Photo courtesy of UPI by Stephen Shaver
China is continuing its constant oppression of the Uyghur minority at full-speed as many Muslims are forbidden from performing their religious duties even during the holy Islamic month of Ramadan.
Since the beginning of Ramadan, law enforcement have been ordered by local Chinese governments to step up the surveillance and report the locations of Muslims at real-time, especially during Friday prayers, and to screen Uyghur tourists coming from Xinjiang, even searching their baggage, according to the China-based online news agency Bitter Winter.
Eyebrows were especially raised after a Muslim living in Qinghai said that the government forced them to break their fast by placing water along the route of a mosque, treating them like a rat in a cage. If the Muslim did not drink, he would not be permitted into the mosque either.
In Shandong, an eastern province in China, a high school teacher said that Uyghur students were forbidden from fasting during Ramadan and even forced to eat pork, which Muslims are forbidden from consuming, with their Han classmates as a part of the education system vying to Sinicize them.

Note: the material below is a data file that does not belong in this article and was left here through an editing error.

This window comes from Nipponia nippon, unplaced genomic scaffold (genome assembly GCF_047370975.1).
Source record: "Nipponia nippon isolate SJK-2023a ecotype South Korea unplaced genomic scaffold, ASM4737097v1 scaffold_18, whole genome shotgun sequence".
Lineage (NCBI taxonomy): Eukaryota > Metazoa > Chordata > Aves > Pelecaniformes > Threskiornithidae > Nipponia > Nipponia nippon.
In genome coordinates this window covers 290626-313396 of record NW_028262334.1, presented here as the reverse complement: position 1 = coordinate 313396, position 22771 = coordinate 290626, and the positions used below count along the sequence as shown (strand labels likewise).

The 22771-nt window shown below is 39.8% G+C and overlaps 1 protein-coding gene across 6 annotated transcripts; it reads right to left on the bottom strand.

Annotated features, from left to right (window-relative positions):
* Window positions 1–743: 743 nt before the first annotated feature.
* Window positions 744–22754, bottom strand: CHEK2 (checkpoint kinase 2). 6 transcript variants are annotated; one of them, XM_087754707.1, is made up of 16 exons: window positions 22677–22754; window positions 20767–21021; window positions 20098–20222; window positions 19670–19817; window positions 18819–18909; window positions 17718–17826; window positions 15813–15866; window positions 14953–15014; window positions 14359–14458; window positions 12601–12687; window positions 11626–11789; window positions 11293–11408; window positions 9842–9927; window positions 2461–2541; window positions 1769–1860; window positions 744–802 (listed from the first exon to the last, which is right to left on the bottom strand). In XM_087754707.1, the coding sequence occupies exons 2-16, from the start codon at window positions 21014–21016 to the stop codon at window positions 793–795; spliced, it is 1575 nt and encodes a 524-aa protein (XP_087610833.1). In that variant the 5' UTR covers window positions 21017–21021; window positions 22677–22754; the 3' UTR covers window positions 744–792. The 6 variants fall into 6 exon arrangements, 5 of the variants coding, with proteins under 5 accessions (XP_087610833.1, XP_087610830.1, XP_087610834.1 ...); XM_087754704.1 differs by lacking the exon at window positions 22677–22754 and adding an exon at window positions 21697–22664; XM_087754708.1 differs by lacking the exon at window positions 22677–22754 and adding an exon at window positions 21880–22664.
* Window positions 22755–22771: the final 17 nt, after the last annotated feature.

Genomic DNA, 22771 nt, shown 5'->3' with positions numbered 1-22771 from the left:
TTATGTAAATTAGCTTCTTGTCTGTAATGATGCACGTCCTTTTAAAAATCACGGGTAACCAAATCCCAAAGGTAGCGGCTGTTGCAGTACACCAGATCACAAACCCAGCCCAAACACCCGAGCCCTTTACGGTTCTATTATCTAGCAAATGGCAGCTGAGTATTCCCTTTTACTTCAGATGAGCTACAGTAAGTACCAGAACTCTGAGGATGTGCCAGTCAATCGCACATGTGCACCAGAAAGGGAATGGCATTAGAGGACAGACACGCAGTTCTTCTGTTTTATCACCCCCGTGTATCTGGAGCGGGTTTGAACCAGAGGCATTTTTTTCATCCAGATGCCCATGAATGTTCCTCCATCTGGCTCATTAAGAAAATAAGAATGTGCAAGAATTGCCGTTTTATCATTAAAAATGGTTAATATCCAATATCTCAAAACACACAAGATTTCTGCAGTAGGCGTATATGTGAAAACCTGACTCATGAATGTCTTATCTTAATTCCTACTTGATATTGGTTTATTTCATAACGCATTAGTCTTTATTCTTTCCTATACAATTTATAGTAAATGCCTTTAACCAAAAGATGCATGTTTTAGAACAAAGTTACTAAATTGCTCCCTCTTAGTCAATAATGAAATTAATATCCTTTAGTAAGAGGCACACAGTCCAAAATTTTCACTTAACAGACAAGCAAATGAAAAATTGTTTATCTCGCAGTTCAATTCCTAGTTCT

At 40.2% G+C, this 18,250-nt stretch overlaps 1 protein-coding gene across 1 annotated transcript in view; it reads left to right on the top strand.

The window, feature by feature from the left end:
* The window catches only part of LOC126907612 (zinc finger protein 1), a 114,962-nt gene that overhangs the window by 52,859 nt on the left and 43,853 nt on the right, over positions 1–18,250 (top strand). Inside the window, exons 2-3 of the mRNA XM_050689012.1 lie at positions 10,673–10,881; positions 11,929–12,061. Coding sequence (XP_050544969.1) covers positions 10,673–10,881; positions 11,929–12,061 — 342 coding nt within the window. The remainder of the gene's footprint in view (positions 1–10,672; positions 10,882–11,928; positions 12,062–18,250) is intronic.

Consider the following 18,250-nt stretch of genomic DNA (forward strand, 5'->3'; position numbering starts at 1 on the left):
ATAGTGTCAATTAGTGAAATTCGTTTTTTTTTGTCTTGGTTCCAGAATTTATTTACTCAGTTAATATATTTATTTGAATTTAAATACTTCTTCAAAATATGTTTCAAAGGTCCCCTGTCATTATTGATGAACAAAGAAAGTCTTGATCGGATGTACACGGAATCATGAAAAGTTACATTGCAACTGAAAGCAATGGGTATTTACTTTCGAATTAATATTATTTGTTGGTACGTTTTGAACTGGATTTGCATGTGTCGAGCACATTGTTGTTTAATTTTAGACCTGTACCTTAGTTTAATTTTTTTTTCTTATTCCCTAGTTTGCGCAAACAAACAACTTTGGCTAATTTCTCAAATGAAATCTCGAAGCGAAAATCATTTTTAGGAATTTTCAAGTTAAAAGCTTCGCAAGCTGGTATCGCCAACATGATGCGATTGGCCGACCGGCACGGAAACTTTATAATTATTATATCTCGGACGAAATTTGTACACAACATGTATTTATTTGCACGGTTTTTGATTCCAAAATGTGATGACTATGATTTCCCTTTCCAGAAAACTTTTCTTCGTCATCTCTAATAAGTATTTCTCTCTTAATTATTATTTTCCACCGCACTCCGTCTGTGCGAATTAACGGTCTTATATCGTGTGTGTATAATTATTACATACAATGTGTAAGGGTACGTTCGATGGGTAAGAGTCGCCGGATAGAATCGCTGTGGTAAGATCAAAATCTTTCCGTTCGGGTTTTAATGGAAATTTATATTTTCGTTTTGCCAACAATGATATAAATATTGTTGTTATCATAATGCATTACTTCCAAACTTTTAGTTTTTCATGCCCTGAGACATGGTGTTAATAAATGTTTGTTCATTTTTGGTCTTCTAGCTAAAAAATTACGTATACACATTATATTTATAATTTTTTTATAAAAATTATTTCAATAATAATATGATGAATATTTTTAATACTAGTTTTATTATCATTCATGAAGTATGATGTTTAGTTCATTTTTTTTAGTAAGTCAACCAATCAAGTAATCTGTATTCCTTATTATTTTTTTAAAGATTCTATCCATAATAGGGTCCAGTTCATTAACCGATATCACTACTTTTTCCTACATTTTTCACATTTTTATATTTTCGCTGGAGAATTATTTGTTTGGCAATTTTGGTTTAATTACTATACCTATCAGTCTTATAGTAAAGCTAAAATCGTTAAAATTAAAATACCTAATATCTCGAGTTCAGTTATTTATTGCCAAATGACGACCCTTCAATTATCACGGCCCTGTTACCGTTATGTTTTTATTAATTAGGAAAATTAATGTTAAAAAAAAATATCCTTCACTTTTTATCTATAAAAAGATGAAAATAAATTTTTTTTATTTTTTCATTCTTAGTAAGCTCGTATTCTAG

Government authorities in Kazakhstan have been following in China’s footsteps by forcing Muslims to break their fast by insisting they eat candy and moon cakes. If they refuse, they will be sent to a “re-education camp,” a Muslim told China-based news agency RFA.
Moreover, Muslims who traditionally sleep on hard beds and eat at short-legged tables were banned from practicing their cultures and traditions.
Last year, the Chinese government, which recognizes Islam as an “ideological illness” that must be eradicated, erected spring couplets that included pigs on Uyghur’s doors to celebrate the Year of the Pig. Any Uyghur who took it down was put into indefinite detention at the brutal internment camps.
China's Xinjiang region is home to around 10 million Uyghurs. The Turkic Muslim group, which makes up around 45% of Xinjiang’s population, has long accused China's authorities of cultural, religious and economic discrimination.
Up to a million people, or about 7% of the Muslim population in Xinjiang, have been incarcerated in an expanding network of "political re-education" camps, according to U.S. officials and UN experts.